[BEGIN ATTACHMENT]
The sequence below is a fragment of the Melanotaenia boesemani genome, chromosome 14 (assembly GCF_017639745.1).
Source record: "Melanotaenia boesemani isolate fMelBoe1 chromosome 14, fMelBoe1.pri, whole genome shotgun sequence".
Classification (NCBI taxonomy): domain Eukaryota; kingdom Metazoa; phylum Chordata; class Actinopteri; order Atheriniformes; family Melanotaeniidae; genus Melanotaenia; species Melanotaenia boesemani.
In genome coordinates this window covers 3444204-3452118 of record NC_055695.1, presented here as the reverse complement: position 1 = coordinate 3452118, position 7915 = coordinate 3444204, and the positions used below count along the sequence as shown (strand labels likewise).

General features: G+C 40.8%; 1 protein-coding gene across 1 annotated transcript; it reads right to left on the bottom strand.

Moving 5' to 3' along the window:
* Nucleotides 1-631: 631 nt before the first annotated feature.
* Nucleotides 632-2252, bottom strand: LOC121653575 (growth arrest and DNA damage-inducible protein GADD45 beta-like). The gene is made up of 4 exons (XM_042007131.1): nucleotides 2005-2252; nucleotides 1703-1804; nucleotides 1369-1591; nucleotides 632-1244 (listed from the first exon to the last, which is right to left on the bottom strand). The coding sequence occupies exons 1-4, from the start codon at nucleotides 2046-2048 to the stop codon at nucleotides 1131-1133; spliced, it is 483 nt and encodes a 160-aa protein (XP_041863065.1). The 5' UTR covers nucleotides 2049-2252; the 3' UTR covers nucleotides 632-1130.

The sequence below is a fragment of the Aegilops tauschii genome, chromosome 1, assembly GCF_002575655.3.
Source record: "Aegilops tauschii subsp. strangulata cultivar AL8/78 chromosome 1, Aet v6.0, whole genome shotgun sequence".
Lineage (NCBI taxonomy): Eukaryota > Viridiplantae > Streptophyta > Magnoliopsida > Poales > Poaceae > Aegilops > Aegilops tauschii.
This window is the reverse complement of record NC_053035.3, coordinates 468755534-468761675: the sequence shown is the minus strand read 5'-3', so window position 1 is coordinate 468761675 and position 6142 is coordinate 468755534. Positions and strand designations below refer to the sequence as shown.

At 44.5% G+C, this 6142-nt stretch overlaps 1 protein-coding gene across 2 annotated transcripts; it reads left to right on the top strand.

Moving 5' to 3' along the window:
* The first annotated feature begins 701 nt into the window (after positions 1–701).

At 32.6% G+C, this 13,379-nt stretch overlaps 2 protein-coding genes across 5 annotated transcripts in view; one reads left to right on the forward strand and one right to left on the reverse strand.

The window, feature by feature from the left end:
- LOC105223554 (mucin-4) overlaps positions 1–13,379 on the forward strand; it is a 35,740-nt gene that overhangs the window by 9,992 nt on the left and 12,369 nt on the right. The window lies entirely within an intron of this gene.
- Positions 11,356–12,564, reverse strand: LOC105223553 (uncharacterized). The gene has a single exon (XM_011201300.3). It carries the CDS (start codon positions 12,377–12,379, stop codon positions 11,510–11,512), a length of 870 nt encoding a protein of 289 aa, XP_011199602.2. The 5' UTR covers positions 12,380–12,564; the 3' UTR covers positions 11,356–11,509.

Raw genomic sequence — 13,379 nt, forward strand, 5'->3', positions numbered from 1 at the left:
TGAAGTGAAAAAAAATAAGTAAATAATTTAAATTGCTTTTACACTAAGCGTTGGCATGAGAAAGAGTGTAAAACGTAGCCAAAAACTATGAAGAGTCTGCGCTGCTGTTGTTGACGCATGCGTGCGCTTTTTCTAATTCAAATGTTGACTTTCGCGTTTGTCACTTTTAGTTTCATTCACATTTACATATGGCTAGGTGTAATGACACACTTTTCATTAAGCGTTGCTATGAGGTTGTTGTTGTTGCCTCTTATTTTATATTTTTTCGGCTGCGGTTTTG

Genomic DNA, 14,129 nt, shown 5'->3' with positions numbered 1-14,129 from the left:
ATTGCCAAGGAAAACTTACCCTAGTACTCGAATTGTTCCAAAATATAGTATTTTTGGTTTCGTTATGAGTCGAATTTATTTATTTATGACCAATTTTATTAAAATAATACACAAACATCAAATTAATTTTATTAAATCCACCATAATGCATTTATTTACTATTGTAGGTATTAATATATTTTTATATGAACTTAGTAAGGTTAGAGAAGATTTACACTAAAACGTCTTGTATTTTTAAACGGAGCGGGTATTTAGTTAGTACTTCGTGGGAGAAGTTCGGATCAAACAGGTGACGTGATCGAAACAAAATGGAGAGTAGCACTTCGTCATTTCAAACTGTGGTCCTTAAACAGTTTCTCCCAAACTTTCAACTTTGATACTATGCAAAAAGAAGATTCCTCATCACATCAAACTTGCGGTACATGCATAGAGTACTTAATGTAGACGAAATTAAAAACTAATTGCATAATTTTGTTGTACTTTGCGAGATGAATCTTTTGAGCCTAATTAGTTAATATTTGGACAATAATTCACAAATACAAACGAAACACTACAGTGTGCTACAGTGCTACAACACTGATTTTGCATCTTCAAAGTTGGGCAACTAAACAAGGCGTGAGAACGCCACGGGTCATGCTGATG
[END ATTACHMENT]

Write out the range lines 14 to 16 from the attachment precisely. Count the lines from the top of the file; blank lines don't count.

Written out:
Moving 5' to 3' along the window:
* The first annotated feature begins 701 nt into the window (after positions 1–701).

At 32.6% G+C, this 13,379-nt stretch overlaps 2 protein-coding genes across 5 annotated transcripts in view; one reads left to right on the forward strand and one right to left on the reverse strand.